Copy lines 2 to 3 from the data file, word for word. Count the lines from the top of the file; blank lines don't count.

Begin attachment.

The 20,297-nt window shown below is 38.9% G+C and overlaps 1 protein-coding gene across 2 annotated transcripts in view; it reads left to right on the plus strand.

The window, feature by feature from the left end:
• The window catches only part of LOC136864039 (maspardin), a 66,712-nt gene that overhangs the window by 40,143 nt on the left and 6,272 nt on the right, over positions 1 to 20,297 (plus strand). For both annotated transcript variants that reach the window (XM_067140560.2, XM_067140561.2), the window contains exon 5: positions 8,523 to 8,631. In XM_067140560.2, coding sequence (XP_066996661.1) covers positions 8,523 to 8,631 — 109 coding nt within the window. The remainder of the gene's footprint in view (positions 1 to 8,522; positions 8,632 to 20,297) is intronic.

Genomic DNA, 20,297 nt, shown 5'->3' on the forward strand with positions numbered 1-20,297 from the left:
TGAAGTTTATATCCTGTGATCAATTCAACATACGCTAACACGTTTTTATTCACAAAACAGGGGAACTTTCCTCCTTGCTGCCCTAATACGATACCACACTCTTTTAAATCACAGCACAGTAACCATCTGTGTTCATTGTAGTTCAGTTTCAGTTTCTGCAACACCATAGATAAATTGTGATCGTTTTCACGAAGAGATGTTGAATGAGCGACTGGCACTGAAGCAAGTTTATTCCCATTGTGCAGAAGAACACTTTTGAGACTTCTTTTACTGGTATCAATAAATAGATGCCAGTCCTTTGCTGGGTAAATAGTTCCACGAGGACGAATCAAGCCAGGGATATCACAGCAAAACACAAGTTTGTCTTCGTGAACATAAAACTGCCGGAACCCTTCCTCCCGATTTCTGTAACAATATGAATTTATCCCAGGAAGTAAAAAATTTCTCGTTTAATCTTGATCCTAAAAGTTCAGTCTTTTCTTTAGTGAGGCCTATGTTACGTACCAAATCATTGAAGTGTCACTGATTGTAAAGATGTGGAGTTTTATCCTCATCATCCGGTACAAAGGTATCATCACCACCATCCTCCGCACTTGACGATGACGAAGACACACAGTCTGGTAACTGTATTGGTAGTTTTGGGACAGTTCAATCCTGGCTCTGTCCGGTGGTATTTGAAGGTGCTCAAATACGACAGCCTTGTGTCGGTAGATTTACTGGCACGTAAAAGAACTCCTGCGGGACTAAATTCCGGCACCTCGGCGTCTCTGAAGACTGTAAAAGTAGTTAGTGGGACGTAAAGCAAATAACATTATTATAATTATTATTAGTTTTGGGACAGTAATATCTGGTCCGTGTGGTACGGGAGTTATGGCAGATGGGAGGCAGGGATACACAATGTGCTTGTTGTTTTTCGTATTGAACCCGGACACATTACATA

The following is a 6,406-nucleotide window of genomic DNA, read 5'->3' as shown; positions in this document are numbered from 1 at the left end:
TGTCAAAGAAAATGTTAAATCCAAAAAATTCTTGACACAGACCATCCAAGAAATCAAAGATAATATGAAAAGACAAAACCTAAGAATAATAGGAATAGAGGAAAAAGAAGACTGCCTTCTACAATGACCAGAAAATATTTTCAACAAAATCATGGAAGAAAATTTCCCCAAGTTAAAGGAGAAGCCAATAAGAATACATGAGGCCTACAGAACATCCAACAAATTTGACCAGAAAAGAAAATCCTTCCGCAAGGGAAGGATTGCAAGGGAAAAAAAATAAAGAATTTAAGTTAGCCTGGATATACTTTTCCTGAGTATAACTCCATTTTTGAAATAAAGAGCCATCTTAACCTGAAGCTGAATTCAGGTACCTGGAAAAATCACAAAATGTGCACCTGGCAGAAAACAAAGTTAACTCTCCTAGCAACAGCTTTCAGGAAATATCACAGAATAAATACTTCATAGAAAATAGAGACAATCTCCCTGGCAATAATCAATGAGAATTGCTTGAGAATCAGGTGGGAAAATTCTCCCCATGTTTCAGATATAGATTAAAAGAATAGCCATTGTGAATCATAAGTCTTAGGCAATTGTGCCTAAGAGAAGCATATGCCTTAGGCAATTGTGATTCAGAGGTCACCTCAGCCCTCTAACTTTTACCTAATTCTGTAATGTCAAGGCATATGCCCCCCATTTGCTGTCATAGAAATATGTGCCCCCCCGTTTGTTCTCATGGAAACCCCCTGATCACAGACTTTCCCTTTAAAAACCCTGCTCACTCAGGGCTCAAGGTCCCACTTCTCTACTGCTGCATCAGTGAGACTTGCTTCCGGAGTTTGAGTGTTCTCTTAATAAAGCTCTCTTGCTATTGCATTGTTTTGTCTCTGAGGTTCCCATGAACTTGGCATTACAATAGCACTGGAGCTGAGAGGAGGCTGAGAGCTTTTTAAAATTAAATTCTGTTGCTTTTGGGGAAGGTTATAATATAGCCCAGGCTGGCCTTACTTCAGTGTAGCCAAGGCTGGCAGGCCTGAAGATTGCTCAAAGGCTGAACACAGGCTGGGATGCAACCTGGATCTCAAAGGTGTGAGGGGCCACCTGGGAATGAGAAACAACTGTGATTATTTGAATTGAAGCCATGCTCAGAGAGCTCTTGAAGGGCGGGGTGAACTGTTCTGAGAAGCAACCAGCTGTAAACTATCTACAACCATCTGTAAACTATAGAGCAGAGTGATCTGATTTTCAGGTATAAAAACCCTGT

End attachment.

The window, feature by feature from the left end:
• The window catches only part of LOC136864039 (maspardin), a 66,712-nt gene that overhangs the window by 40,143 nt on the left and 6,272 nt on the right, over positions 1 to 20,297 (plus strand). For both annotated transcript variants that reach the window (XM_067140560.2, XM_067140561.2), the window contains exon 5: positions 8,523 to 8,631. In XM_067140560.2, coding sequence (XP_066996661.1) covers positions 8,523 to 8,631 — 109 coding nt within the window. The remainder of the gene's footprint in view (positions 1 to 8,522; positions 8,632 to 20,297) is intronic.